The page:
A: Yes, of course. It will involve Israel and the Palestinian problem and Israeli nuclear arms. I am convinced that all this would be raised during negotiations. Therefore, I do not understand that the Arabs are not part of it.

Neighboring countries are sitting with North Korea. With the issue of Iran, the Arab countries are absent, just as we were not in Iraq, as well as in Darfur, in Somalia and member of the Arab League, the Arabs deal with it as if it were in Central America.

[Later, in a non-sequitor answer that had nothing to do with the question, El Baradei has to say] Even on the Palestinian issue which is the core of all problems in the Middle East. Finally I saw Zbigniew Brzezinski and Brent Scowcroft, both former advisor to the national security of the heads of Democrats and Republicans, wrote to Obama in a letter not to waste time in the Middle East and to begin the solution to the Palestinian cause as the basis of the Arab sense of injustice, injustice and humiliation.

Q: Based on estimates, how long it would take for Iran if the situation continues as it is to produce a nuclear bomb?
A: I do not want to go into talking about numbers. But Iran can not have a nuclear bomb as long as it is subject to IAEA inspection regime, as the degree of uranium enrichment will remain low in the range of 5 percent enrichment. Nuclear weapons requires a rate of 90 percent enrichment, this will not happen as long as they are subject to the Agency inspections.

Therefore, to get Iran to a nuclear bomb, it must opt out of the first inspection regime and non-proliferation. This of course would be a signal to the world that Iran is moving in another way, and there will be time to deal with it. This is first.

Secondly, not only must Iran have the capacity to enrich uranium by 90 percent, but also to convert it into a bomb. And that they have the means to weaponize enriched uranium, a complicated process that takes some time. There are many assumptions and possibilities talking about a scenario evolution of a sudden, is that Iran out of the agreement and expel the inspectors and has become the enriched uranium necessary and the capacity to manufacture. We are talking at least several years. Even the uranium found in Iran is now not enough for one bomb.

Q: The source of this uranium?
A: The enrichment facility in Natanz were imported after uranium ore. All this was done under the supervision of the IAEA. But there is a lot of worry, as if we will wake to a nuclear Iran. As I said we are not talking about months, but a year or two at least. These estimates are difficult because we do not see the whole picture, we do not know the extent of Iran's progress in the manufacture of enriched uranium. Even U.S. intelligence agencies reported that Iran has itself conducted some studies, only studies in this area, but stopped in 2003. We have not seen otherwise.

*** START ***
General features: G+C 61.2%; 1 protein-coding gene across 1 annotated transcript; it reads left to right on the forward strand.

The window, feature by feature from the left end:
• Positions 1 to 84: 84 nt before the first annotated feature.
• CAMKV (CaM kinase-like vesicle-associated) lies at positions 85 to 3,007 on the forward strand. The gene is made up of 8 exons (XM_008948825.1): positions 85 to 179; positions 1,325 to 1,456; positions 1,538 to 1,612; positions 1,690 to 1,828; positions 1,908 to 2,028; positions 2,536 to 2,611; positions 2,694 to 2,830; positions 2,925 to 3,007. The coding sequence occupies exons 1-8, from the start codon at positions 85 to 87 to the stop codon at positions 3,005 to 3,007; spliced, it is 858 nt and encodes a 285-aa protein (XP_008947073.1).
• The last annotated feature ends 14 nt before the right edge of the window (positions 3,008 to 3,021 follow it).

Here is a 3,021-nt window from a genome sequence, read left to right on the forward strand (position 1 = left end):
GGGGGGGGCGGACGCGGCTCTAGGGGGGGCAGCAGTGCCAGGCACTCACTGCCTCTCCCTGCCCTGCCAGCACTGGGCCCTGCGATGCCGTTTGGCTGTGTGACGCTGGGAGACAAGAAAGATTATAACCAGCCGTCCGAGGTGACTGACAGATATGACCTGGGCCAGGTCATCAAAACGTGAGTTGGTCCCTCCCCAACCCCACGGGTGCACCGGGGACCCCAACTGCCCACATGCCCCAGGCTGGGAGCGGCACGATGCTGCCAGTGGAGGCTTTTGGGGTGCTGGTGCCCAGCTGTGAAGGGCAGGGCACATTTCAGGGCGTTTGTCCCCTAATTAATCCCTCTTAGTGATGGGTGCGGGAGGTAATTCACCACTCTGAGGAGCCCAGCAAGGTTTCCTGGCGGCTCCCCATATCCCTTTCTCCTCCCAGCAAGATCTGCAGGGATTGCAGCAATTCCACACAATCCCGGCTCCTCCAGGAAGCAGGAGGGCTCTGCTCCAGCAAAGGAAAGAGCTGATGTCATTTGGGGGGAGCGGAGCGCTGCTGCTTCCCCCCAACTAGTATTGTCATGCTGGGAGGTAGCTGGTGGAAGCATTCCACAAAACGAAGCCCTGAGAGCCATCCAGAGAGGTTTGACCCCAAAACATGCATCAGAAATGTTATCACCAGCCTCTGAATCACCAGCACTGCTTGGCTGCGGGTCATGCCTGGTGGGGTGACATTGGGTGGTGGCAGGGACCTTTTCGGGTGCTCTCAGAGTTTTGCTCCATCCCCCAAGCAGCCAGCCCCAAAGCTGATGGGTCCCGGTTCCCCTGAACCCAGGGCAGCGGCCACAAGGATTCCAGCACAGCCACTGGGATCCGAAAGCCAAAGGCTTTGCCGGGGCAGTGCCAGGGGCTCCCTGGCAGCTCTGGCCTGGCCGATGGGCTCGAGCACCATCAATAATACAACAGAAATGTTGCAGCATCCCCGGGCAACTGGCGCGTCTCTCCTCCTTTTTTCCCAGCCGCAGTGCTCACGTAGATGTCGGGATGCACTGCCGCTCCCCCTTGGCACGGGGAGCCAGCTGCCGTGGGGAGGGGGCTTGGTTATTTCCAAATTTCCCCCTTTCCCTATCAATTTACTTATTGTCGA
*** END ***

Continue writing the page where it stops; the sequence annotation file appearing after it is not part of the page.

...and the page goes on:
There is no evidence of any state that Iran was able to (see) the manufacture of a nuclear bomb in a military sense, or evidence of the possession of low-enriched uranium, enough to make even one bomb at the present time, and are subject to inspection. What I would like to say that there is still time to reach a peaceful solution.

Q: Is it possible that there will be Iranian nuclear facilities that you are not aware of?

A: - Of course, this is possible in any country. But there is no evidence of any State or intelligence on the existence of undeclared facilities to them. The inspection system can not guarantee that we know everything one hundred percent of the nuclear activities of any State. We are always in a conflict between demand for greater transparency and the attempt to say that it can not open fully because it has the sovereignty and military installations and military secrets. What distinguishes Iran of course, is that it concealed some of its activities in the past, so we say that it must take the initiative and show greater transparency so that it is our understanding that all nuclear activities are for peaceful purposes.
El Baradei's confidence in the IAEA's ability to know exactly what is happening in Iran, even as he admits that he cannot possibly know if Iran has a secret nuclear program, should scare the hell out of anyone who relies on the IAEA for any assurances. He is clearly an intelligent man and has thought about these issues a great deal, but his blind spot is that his very position depends on peaceful negotiations and the IAEA has no real ability to look beyond the places it is allowed to go. It is not a spy agency and it generates a great deal of data from the information it is allowed to gather, so the IAEA fools itself by burying its collective head in the information it can verify and it all but ignores everything else.

This also explains his single-minded insistence on "peaceful negotiations" and on rewarding Iran for its obstinacy. The IAEA needs legitimate data and it can only get it with the inspected nation's approval. The blind spot is the inability - even in the face of known deception in the past - to imagine that a large amount of information is being purposefully hidden from IAEA inspectors.

And yet he even admits explicitly that Iran wants to build nuclear weapons! The entire interview is an object lesson in how easy it is for even a smart man to fool himself.